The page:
The Jewish cemetery can be found in Veslařská Street, around 700 metres north of the main square. It was probably founded after the mid-seventeenth century, as can be concluded from its irregular shape and elevation from the adjacent ground. Its area of 7,136 m2 is covered with approximately 400 gravestones, the oldest ones from the beginning of the 18th century. The shape and structure of the tombstones, the oldest are those of “South-Moravian” or “Mikulov” types, with rich three-dimensional Baroque decorations, sometimes with relief symbols relating to the deceased. The eastern part of the Cemetery, next to the entrance, is dominated by the majestic tomb of the Kuffner family. The burial ground is fenced around with a partially preserved wall of fair-faced brickwork and glazed moulded bricks from Poštorná. Together with the former ceremonial hall and the house of the gravedigger, which were built in the same style and using the same materials, it forms a unique complex of rare aesthetic effect. The premises of the Cemetery, completed in 1892 according to the design of Franz Neumann, a Viennese architect, are typical of the Břeclav region. In the 1980s, the Cemetery was heavily damaged, but the town of Břeclav had it repaired in the early 1990s, having expended 1.5 million crowns for this purpose.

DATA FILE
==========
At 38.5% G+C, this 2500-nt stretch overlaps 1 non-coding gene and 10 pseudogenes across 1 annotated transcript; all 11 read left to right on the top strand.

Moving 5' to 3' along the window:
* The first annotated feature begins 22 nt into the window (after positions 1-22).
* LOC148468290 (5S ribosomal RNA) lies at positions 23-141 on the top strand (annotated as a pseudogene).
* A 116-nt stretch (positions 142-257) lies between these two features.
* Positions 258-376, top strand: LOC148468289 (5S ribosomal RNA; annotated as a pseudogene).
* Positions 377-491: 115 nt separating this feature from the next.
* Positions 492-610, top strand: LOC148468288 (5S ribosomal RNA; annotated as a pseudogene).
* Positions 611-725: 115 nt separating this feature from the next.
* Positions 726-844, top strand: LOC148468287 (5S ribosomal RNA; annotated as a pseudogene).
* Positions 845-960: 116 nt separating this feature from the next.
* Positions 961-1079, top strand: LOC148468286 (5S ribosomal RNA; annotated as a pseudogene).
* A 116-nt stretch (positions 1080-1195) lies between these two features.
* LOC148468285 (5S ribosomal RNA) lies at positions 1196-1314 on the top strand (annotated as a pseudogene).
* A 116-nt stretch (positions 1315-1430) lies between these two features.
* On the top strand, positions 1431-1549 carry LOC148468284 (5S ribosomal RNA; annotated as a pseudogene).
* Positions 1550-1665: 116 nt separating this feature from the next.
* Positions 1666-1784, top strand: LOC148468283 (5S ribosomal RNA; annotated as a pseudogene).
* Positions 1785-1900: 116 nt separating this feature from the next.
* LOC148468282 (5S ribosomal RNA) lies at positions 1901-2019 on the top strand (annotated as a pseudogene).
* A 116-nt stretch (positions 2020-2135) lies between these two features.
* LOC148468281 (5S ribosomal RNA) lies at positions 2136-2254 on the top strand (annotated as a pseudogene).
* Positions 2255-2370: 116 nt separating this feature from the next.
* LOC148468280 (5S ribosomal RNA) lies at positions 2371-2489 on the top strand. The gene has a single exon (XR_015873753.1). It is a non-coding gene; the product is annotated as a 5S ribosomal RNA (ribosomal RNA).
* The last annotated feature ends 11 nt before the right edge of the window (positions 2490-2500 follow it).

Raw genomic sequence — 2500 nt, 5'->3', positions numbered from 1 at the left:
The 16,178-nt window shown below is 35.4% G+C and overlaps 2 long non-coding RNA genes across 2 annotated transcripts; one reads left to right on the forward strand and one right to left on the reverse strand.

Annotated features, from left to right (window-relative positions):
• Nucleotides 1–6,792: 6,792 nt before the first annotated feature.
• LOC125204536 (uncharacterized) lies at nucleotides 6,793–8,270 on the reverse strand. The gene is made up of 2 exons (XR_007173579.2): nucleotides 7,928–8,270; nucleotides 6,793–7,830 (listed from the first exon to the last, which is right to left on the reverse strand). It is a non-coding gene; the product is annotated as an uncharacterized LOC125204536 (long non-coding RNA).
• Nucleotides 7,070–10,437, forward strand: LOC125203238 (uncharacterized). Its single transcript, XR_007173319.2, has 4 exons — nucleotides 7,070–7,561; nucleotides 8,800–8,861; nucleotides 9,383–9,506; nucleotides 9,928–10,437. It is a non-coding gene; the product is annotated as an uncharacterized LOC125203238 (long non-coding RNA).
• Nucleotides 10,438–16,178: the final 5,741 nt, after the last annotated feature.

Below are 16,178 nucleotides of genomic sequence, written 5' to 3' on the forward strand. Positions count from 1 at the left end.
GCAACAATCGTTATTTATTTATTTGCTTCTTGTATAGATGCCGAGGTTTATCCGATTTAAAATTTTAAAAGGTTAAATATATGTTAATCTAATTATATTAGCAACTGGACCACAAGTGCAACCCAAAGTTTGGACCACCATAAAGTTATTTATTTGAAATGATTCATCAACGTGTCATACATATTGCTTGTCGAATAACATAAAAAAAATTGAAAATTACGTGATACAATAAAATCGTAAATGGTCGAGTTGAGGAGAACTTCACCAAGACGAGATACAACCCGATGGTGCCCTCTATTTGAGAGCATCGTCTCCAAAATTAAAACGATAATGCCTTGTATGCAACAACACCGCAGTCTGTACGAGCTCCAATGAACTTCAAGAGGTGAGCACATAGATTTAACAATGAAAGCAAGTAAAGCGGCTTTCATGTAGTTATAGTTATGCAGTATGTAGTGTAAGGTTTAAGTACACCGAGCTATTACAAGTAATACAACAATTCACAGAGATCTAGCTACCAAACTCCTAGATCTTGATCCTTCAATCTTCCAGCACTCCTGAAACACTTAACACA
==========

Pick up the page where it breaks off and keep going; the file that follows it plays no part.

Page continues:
Břeclav is a town offering its hospitality and friendly face, a town found in the middle of green floodplain forests.
Břeclav may be both: destination and departure point. It is a perfect starting point for trips to its varied surroundings. One of the advantages of Břeclav is its great accessibility both by car and train, making it a true gate to South Moravia, a portal to various worlds. An asphalt road leads to modern civilization, and a cobbled path into a sequestered world of Jewish culture only slowly opening to the present. You can step onto the path leading from the Great Moravian settlements associated with the beginnings of Christianity, back to the present Christian world, represented by the Church of St. Wenceslas, on Břeclav’s square.The floodplain forest, growing along the banks of the Dyje and Morava Rivers, spreads over 3,500 hectares and is the largest of its kind in Europe. These forests, interwoven with channels, dead branches and pools, in a unique area in Europe and as such were registered to the Ramsar Convention list in 1993 as "Wetlands of the Dyje River Lower Course".
Břeclav, situated on the Dyje River floodplain, is surrounded on the north-west side by Kančí obora (Boar Park), a floodplain forest with a dominance of hardwood plantation, featuring oak and narrow-leafed ash. From the south, the most extensive complex of floodplain forests, spreading as far as the junction of Dyje and Morava Rivers, with partly preserved floodplain meadows and pools, almost touches the town; immediately to the west is the south-east edge of the National Nature Reserve, "Lednice Ponds".